East River C.R.E.W.: Volunteers lead community rows in its two 25-foot Whitehall gigs on Tuesdays, from May 8 through Sept. 18, starting about 5 p.m at East 96th Street and the East River Esplanade. The group provides life jackets and guidance for all levels. The group also plans to start up a Saturday rowing season, from Sept. 22 through Oct. 20.
Village Community Boathouse: This group takes out its Whitehall gigs from Pier 40 on the Hudson River (near Houston Street) for free community rows on Tuesdays and Thursdays at 4:30 p.m. Depending on the skill level of the rowers, the boats might tool around in the cover for a bit, or if the tides are right, might cross the Hudson to Hoboken or take a little jaunt in the river.
Floating the Apple: This group, based at the Hudson River Park's Pier 84 Boathouse, near West 44th Street, offers free rowing regularly or by appointment. Check Floating the Apple's Twitter feed for the most updated schedule.
NY Outrigger: Outrigger canoe paddling, which has its roots in Polynesian culture, attracts everyone from triathletes to recreational paddlers, according to this group that's based out of Hudson River Park's Pier 66 at West 26th Street. New York Outrigger offers free Saturday novice sessions most weekends from late spring to early fall, where action seekers and exercise enthusiasts can first learn the mechanics of the stroke, the calls and commands and safety protocols on the ground, followed by a half hour to hour-long on the water.
Row New York: For adults who want to learn competitive racing shell skills, Row New York offers classes on the Harlem River at Upper Manhattan's Peter Jay Sharp Boathouse (near Dyckman Street at 10th Avenue). An intensive intro weekend costs $100 and a "learn-to-row long session" (which requires the intro weekend as a prerequisite) costs $320. The fees cover the course and support the organization's free programs for underserved youth.
Basic Canoeing with the Urban Park Rangers: On Aug. 12 at Central Park’s Harlem Meer, just near the Lasker Pool at the northern tip of the park, or on Aug. 25 at Inwood Hill Park’s Nature Center, the Urban Parks Rangers host free events from 11 a.m. to 2 p.m. for all skill levels, including children age 8 and above.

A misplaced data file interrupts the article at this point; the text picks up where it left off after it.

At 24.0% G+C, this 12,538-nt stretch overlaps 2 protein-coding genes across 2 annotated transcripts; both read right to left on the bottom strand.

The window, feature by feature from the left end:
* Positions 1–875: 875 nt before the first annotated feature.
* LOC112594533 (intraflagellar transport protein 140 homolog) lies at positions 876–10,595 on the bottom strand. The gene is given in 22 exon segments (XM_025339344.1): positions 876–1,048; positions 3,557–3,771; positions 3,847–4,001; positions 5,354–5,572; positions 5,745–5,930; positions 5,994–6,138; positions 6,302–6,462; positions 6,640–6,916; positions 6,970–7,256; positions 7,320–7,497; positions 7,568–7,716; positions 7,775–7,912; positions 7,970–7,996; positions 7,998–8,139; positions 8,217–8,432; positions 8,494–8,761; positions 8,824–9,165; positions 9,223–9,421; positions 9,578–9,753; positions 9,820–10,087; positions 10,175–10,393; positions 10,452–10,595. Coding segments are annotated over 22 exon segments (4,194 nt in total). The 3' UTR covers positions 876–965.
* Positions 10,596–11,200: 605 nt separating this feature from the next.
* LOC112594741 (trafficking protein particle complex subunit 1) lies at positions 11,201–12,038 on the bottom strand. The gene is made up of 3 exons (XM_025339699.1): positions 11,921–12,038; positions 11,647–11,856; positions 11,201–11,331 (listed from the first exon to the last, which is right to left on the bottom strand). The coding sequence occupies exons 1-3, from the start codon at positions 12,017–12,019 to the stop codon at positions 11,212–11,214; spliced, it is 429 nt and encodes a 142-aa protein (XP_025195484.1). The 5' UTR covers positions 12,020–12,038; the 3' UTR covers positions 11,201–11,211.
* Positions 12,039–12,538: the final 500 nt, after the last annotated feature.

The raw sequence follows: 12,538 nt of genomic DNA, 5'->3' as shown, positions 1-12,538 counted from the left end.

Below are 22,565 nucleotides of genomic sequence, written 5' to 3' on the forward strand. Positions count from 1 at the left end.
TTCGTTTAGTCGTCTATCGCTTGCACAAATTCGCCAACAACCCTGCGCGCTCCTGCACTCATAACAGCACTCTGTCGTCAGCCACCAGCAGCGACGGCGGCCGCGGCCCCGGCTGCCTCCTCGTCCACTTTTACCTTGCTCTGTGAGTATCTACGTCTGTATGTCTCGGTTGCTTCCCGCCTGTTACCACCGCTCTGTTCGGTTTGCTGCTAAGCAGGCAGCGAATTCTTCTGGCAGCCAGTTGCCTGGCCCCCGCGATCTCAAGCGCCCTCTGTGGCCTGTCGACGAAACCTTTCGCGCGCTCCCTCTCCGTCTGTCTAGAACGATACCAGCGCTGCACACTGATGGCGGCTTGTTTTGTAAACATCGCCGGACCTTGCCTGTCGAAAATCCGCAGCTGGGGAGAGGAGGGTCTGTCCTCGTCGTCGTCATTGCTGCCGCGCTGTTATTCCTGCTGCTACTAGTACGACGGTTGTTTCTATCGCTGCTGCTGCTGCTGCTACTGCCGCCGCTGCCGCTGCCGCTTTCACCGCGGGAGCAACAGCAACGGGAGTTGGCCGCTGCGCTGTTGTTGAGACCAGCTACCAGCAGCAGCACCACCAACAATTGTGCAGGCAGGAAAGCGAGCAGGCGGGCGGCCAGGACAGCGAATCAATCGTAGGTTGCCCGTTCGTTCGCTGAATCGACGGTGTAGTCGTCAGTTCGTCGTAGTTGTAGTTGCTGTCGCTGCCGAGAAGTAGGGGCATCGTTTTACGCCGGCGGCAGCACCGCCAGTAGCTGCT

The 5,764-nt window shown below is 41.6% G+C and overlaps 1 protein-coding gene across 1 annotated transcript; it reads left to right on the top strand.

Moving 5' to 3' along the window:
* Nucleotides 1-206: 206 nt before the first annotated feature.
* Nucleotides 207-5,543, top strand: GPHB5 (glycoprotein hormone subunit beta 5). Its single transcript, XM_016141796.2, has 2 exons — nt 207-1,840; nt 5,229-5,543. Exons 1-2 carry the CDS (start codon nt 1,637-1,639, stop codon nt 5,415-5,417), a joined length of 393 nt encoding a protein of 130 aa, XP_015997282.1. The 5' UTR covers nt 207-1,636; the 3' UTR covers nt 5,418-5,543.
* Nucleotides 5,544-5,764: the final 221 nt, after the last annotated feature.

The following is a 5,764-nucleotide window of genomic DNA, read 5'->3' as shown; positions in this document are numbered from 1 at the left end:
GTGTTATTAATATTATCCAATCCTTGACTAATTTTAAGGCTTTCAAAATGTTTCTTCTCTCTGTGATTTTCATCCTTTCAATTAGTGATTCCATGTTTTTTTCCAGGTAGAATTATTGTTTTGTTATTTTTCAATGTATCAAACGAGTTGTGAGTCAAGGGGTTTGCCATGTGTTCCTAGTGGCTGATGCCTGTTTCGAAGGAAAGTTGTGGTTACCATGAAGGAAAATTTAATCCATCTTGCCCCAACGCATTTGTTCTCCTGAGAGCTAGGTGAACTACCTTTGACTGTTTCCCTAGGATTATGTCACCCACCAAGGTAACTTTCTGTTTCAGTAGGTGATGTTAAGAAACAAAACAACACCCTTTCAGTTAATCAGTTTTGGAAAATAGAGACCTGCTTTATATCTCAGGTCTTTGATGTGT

The Gowanus Dredgers Canoe Club: The Gowanus Canal may be a superfund site, but there’s still life teeming in the 1.5-mile-long industrial waterway. The Dredgers offer free self-guided canoe trips, departing from Second Street near Bond Street, on most Wednesdays at 6 p.m. and Saturdays at 1 p.m.
North Brooklyn Boat Club: It’s still a couple of years before this group’s boathouse is built along Newtown Creek at the northern end of Greenpoint’s Manhattan Avenue, but the North Brooklyn Boat Club is already busy getting people out on the water in its first season. There will be two public canoe trips in August: to Buswhick Inlet on Aug. 4, from 5:30 to 9 p.m., where paddlers can enjoy a brown bag (or Ziploc) dinner and the sunset. Another trip is scheduled for the Newtown Creek on Aug. 11 from 4:30 to 8 p.m.
Both leave from the Broadway Stages Boatyard, at Ash Street and McGuiness Boulevard and have a $5 insurance fee. The organization is also spending the summer training volunteers and potential trip leaders.
Sebago Canoe Club: This Canarsie-based organization founded in 1933 — making it one of the oldest canoe clubs in the Northeast — organizes day trips in its canoes, which hold six or more people, for members only. The group, which leaves from Paerdegat Basin Park, even has fly fishing lessons in the canoes. Membership for an adult joining after Aug. 1 costs $187.50; for a family it's $235.
Basic Canoeing with the Urban Park Rangers: Learn how to canoe at the Fresh Creek Nature Preserve in Canarsie, a 77-acre preserve area surrounding Fresh Creek Basin, an area bounded by East 108th Street, Louisiana Avenue, Shore Parkway and Flatlands Avenue. The Urban Park Rangers will also be offering basic canoeing instruction on Aug. 12 at the Audubon Center at the Prospect Park Boathouse. These events, both from 11 a.m. to 2 p.m. are free and for all skill levels, including children age 8 and above.
Long Island City Boathouse: This organization, in partnership with the Socrates Sculpture Park, offers free walk-up paddling in the protected waters of Hallets Cove, a small beach at Vernon Boulevard at 31 st Avenue, on selected weekends. The group has canoes available (in addition to kayaks) and the sessions are suitable to beginners of all ages (though kids under 18 must be accompanied by an adult). The boathouse also offers canoe trips that go deeper into Newtown Creek and organized one down the Bronx River.
Basic Canoeing with the Urban Park Rangers: Go for an introductory paddling adventure on the gentle waters of protected lakes on Aug. 5 at Clove Lakes Park (Martling Avenue and Brooks Pond Place) or on Aug. 18 at Willowbrook Park. These events, both from 11 a.m. to 2 p.m., are free and for all skill levels, including children age 8 and above.